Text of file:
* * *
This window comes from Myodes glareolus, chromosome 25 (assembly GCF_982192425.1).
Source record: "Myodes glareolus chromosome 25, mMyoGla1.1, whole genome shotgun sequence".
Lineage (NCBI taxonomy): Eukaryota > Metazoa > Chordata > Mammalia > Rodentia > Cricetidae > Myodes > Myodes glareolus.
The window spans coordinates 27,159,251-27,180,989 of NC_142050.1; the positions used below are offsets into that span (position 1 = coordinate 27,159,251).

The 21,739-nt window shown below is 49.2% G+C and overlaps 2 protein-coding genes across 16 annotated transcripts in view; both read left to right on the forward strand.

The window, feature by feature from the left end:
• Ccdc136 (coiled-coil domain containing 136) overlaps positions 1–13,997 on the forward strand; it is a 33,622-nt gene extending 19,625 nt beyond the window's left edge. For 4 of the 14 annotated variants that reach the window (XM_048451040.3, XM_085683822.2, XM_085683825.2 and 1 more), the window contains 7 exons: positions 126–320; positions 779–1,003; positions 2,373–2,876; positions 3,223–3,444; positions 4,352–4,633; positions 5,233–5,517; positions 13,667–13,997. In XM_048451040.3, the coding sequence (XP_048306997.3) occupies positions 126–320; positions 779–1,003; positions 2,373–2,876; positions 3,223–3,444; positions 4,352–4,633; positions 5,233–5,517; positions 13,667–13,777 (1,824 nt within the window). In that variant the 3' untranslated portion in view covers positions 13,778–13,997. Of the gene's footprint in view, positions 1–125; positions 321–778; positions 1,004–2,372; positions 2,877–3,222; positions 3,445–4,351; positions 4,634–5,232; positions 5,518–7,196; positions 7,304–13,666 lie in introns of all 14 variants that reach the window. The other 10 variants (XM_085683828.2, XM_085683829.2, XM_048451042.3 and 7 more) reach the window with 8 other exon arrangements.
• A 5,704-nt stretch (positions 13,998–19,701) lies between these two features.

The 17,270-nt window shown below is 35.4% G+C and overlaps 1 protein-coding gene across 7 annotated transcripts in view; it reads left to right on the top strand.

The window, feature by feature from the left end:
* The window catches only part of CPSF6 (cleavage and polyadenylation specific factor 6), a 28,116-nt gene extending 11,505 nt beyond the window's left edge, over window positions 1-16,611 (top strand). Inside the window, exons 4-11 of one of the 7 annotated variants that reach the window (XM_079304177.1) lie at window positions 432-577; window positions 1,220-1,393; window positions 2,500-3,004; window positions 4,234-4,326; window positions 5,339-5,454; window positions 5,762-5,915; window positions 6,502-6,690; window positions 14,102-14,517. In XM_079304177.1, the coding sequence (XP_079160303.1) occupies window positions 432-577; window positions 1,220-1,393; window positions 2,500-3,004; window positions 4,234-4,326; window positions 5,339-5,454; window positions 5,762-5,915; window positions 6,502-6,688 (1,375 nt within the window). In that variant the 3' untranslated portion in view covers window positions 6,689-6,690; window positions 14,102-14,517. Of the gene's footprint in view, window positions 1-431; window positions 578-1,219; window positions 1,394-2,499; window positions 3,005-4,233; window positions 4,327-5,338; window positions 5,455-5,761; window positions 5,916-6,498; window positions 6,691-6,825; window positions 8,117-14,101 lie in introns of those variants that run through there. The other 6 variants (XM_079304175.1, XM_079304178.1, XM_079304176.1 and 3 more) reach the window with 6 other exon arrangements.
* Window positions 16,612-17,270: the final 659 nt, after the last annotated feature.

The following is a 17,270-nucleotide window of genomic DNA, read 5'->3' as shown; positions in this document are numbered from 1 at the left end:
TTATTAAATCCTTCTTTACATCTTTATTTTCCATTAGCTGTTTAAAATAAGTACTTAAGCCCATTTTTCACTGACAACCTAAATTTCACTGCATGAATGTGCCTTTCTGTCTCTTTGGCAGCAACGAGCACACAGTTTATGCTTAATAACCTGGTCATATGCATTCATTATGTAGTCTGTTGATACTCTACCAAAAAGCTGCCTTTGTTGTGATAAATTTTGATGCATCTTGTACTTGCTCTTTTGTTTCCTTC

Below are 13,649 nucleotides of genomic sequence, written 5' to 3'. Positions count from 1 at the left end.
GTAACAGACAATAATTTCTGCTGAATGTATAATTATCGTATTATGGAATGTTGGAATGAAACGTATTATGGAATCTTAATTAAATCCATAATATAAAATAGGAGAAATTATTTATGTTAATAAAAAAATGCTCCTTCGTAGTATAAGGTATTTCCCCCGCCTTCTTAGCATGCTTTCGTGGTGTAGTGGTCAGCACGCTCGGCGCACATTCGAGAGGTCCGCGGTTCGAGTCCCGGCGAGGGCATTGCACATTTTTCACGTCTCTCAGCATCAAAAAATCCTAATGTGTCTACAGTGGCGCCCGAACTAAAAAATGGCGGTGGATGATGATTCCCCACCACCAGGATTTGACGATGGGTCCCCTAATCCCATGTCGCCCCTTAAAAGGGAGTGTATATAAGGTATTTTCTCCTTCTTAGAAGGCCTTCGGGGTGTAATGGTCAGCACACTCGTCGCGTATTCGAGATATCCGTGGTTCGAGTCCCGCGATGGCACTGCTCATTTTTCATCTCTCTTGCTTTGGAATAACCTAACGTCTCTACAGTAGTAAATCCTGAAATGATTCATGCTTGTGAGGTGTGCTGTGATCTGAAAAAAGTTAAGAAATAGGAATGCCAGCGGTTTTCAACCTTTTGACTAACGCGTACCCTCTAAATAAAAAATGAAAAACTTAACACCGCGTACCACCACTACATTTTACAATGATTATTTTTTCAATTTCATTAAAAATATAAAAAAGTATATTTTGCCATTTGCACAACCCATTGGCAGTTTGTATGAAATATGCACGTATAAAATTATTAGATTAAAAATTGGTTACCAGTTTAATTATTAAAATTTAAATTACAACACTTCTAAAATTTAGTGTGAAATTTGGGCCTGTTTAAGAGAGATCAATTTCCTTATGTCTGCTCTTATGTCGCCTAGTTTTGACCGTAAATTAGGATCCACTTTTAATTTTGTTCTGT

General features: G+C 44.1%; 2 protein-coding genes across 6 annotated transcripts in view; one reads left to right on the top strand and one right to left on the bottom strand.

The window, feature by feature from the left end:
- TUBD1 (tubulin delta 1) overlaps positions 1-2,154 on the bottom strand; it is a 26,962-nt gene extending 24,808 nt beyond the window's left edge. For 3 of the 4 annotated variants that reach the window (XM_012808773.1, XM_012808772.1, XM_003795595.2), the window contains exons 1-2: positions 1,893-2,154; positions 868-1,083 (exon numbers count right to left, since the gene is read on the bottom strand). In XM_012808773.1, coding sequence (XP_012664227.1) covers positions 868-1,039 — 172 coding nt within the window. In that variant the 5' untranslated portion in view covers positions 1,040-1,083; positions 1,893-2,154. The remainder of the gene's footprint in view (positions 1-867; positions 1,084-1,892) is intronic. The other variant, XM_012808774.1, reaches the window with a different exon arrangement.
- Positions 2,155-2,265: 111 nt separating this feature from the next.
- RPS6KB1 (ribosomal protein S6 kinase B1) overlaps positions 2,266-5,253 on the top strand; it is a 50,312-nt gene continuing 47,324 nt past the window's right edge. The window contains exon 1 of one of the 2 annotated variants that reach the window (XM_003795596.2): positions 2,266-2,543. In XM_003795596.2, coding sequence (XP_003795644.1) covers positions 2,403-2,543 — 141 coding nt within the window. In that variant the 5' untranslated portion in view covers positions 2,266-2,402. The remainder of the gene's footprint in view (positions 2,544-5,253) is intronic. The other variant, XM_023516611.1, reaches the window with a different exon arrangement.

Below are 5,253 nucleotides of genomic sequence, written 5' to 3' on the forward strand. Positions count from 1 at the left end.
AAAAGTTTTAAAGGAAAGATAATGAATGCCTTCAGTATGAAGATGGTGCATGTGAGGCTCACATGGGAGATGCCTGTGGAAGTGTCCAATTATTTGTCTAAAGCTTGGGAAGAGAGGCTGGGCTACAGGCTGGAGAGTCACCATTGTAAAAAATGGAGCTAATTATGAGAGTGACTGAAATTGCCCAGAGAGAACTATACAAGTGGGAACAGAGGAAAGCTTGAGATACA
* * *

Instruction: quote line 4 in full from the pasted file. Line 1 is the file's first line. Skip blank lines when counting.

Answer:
The window spans coordinates 27,159,251-27,180,989 of NC_142050.1; the positions used below are offsets into that span (position 1 = coordinate 27,159,251).